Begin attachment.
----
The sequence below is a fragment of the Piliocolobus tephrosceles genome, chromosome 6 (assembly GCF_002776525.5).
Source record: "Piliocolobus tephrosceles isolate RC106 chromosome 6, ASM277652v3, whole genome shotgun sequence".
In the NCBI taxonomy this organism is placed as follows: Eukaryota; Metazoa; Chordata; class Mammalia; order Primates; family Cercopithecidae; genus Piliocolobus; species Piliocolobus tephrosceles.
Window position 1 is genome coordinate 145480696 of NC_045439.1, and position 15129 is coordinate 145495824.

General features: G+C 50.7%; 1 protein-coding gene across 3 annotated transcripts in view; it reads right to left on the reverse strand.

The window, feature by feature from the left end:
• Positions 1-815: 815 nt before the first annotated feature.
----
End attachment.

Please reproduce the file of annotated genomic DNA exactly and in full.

The sequence below is a fragment of the Piliocolobus tephrosceles genome, chromosome 6 (assembly GCF_002776525.5).
Source record: "Piliocolobus tephrosceles isolate RC106 chromosome 6, ASM277652v3, whole genome shotgun sequence".
In the NCBI taxonomy this organism is placed as follows: Eukaryota; Metazoa; Chordata; class Mammalia; order Primates; family Cercopithecidae; genus Piliocolobus; species Piliocolobus tephrosceles.
Window position 1 is genome coordinate 145480696 of NC_045439.1, and position 15129 is coordinate 145495824.

General features: G+C 50.7%; 1 protein-coding gene across 3 annotated transcripts in view; it reads right to left on the reverse strand.

The window, feature by feature from the left end:
• Positions 1-815: 815 nt before the first annotated feature.